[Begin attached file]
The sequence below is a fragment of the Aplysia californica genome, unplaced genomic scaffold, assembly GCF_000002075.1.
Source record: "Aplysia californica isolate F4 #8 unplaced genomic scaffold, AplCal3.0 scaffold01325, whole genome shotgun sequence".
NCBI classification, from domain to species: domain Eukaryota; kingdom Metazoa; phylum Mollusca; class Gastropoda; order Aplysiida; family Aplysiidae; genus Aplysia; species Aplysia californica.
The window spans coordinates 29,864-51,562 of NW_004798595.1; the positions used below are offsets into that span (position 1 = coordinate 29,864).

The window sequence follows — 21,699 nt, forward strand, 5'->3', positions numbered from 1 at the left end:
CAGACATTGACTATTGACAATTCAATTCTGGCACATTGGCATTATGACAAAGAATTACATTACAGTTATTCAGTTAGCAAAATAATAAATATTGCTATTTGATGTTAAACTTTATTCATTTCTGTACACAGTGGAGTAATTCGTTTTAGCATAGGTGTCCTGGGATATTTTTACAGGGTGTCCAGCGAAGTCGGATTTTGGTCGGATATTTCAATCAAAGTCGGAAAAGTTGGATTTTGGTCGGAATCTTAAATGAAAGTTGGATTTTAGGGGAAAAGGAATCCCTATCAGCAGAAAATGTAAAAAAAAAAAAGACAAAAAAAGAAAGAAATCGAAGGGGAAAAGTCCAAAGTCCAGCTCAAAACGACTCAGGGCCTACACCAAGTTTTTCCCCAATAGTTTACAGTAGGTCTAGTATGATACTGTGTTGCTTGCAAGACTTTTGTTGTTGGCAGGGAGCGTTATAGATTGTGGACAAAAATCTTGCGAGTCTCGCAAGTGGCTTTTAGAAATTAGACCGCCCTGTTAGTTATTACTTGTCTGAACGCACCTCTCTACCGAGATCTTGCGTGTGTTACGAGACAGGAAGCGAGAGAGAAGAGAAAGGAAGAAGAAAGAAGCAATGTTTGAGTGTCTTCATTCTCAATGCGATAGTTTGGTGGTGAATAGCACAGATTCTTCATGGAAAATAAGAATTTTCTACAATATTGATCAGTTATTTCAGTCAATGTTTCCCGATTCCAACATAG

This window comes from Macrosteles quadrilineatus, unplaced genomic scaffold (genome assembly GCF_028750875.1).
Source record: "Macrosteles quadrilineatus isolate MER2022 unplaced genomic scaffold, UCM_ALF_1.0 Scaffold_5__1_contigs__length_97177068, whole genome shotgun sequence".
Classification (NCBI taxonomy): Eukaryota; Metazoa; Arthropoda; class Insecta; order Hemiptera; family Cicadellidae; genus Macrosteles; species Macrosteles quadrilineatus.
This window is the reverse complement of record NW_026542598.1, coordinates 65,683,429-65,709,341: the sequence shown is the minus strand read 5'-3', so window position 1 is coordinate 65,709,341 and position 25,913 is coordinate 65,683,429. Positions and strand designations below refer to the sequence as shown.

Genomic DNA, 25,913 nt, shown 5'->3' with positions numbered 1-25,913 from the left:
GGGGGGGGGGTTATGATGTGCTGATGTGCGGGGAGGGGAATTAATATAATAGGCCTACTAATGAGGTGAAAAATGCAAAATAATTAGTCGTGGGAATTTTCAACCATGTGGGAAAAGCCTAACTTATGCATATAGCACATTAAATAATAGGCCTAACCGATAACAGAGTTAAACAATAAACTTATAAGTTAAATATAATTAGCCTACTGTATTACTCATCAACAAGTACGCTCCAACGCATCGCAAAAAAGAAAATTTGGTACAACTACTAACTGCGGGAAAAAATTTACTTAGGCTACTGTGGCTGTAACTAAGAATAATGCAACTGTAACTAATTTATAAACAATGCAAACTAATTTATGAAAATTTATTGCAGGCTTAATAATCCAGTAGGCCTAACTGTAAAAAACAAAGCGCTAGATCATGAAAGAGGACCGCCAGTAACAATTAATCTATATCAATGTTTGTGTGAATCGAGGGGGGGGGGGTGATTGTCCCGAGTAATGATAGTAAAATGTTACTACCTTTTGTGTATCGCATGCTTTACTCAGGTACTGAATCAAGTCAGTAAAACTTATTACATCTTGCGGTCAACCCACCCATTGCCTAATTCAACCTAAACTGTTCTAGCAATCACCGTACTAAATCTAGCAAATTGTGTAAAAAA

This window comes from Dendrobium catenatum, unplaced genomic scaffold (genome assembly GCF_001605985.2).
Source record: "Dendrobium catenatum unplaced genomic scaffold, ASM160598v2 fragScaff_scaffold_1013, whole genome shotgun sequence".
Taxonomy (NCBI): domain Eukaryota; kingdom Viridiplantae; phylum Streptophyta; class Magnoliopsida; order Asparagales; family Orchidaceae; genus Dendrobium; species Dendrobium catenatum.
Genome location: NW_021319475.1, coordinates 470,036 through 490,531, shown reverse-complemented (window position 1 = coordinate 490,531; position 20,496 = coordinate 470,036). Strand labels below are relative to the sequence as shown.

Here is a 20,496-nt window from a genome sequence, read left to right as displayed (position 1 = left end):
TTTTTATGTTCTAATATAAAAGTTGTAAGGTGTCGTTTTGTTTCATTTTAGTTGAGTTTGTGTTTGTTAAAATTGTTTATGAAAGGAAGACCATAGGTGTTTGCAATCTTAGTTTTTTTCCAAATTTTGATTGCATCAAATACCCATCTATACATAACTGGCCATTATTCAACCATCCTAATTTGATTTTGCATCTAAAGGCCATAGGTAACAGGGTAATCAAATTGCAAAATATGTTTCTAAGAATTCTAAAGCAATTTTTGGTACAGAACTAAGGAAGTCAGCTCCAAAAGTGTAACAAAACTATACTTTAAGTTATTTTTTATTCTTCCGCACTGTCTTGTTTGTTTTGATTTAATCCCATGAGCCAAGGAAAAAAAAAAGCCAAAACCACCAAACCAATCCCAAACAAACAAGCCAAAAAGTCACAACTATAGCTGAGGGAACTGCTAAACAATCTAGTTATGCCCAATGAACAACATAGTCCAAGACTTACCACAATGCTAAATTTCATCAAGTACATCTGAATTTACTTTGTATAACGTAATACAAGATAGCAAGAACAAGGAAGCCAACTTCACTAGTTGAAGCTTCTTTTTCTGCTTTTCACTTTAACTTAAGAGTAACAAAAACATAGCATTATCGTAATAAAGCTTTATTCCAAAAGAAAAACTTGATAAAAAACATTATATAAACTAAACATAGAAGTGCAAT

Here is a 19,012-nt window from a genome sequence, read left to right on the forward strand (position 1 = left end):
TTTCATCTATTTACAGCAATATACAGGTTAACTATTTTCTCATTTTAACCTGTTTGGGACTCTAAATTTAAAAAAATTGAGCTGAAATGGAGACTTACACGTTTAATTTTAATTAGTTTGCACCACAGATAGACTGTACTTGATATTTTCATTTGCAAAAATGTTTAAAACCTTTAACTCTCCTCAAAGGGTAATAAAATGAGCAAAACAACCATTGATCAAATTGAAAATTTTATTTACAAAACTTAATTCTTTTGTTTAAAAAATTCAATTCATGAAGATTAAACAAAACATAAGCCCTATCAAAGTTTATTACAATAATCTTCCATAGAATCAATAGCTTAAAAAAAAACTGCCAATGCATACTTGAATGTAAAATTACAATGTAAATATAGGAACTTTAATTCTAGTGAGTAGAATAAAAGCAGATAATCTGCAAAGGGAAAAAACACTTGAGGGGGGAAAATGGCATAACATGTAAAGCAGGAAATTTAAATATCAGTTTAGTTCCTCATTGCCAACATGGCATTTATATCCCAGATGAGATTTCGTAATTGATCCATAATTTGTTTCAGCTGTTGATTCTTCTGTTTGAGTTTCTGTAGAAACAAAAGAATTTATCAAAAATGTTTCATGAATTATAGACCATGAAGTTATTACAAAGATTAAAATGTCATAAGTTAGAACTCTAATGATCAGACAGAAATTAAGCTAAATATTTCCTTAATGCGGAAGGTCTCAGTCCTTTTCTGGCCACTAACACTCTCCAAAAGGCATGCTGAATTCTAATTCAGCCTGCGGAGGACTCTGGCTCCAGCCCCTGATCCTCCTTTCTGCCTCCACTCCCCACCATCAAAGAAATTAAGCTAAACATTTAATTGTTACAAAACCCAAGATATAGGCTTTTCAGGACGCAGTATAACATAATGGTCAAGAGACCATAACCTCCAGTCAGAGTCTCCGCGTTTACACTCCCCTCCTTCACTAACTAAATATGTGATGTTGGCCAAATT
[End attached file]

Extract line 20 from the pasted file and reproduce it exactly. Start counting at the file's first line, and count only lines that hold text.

TTTCATCTATTTACAGCAATATACAGGTTAACTATTTTCTCATTTTAACCTGTTTGGGACTCTAAATTTAAAAAAATTGAGCTGAAATGGAGACTTACACGTTTAATTTTAATTAGTTTGCACCACAGATAGACTGTACTTGATATTTTCATTTGCAAAAATGTTTAAAACCTTTAACTCTCCTCAAAGGGTAATAAAATGAGCAAAACAACCATTGATCAAATTGAAAATTTTATTTACAAAACTTAATTCTTTTGTTTAAAAAATTCAATTCATGAAGATTAAACAAAACATAAGCCCTATCAAAGTTTATTACAATAATCTTCCATAGAATCAATAGCTTAAAAAAAAACTGCCAATGCATACTTGAATGTAAAATTACAATGTAAATATAGGAACTTTAATTCTAGTGAGTAGAATAAAAGCAGATAATCTGCAAAGGGAAAAAACACTTGAGGGGGGAAAATGGCATAACATGTAAAGCAGGAAATTTAAATATCAGTTTAGTTCCTCATTGCCAACATGGCATTTATATCCCAGATGAGATTTCGTAATTGATCCATAATTTGTTTCAGCTGTTGATTCTTCTGTTTGAGTTTCTGTAGAAACAAAAGAATTTATCAAAAATGTTTCATGAATTATAGACCATGAAGTTATTACAAAGATTAAAATGTCATAAGTTAGAACTCTAATGATCAGACAGAAATTAAGCTAAATATTTCCTTAATGCGGAAGGTCTCAGTCCTTTTCTGGCCACTAACACTCTCCAAAAGGCATGCTGAATTCTAATTCAGCCTGCGGAGGACTCTGGCTCCAGCCCCTGATCCTCCTTTCTGCCTCCACTCCCCACCATCAAAGAAATTAAGCTAAACATTTAATTGTTACAAAACCCAAGATATAGGCTTTTCAGGACGCAGTATAACATAATGGTCAAGAGACCATAACCTCCAGTCAGAGTCTCCGCGTTTACACTCCCCTCCTTCACTAACTAAATATGTGATGTTGGCCAAATT